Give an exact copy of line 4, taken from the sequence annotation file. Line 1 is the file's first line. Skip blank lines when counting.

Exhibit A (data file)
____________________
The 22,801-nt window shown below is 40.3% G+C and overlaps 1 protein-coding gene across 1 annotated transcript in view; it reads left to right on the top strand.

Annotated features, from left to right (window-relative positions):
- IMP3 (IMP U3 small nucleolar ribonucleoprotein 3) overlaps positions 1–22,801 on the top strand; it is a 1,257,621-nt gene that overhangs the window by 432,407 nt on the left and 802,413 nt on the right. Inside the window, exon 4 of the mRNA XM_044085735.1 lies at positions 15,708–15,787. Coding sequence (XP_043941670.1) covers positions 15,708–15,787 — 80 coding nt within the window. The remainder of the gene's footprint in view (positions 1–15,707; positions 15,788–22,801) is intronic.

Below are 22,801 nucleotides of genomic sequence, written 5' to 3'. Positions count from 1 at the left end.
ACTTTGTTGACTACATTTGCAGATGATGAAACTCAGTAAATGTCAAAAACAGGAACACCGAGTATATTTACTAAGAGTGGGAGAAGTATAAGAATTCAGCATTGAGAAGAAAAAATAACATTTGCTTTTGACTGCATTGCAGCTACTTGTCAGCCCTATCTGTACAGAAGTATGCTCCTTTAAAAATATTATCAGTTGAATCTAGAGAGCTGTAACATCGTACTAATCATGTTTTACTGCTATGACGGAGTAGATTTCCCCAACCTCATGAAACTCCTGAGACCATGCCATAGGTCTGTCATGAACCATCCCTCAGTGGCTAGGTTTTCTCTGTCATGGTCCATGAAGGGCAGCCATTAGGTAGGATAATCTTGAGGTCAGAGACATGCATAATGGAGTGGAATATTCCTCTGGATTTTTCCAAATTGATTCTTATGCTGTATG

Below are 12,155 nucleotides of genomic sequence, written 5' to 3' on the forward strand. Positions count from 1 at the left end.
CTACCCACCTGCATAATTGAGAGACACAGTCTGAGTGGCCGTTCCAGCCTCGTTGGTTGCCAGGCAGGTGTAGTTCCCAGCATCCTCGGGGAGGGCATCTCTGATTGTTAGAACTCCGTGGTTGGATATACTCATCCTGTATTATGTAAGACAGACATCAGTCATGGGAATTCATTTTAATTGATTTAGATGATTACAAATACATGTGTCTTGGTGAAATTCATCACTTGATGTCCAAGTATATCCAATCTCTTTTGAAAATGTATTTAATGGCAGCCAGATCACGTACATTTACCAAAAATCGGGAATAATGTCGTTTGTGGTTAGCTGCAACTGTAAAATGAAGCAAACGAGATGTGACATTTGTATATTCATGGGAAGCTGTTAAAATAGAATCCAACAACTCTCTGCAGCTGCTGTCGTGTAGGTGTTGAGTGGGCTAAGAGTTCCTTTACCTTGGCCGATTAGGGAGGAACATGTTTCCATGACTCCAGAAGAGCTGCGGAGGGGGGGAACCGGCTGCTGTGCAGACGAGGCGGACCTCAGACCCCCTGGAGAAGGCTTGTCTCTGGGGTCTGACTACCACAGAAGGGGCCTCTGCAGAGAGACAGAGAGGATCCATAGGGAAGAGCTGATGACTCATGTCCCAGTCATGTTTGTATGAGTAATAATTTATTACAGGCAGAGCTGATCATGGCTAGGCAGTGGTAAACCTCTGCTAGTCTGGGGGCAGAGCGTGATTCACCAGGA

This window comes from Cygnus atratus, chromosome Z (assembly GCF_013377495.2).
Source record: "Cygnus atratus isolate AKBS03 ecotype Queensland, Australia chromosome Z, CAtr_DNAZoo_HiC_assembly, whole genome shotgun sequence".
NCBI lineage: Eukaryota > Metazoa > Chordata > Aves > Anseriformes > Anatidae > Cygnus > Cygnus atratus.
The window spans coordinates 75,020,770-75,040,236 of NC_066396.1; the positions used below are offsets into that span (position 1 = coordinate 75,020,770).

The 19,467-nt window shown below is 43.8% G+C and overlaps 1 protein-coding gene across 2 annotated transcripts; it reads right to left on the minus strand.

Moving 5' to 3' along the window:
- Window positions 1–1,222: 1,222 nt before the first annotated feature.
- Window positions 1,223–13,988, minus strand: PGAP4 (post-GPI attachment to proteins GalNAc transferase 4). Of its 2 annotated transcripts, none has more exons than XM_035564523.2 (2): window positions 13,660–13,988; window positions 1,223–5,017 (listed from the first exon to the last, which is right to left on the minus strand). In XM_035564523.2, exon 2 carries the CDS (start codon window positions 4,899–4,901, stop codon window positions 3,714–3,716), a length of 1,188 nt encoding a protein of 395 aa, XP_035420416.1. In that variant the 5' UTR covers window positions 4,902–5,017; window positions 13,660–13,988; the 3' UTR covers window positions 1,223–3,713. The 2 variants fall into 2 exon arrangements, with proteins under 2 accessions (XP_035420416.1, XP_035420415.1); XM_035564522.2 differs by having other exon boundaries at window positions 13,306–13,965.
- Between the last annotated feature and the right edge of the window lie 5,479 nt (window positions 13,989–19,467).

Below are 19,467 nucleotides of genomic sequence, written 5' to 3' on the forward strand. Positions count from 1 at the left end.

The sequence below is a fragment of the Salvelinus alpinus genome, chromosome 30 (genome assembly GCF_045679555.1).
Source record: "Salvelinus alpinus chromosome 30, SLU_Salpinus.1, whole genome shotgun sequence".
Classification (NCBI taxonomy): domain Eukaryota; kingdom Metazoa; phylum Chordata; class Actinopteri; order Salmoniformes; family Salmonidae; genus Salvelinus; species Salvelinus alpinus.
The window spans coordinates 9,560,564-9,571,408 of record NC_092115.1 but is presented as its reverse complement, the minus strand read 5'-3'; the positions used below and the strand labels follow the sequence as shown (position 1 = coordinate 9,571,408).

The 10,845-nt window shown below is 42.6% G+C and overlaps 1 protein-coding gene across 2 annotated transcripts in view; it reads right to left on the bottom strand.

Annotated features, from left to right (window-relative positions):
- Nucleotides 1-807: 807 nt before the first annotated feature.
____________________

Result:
Below are 22,801 nucleotides of genomic sequence, written 5' to 3'. Positions count from 1 at the left end.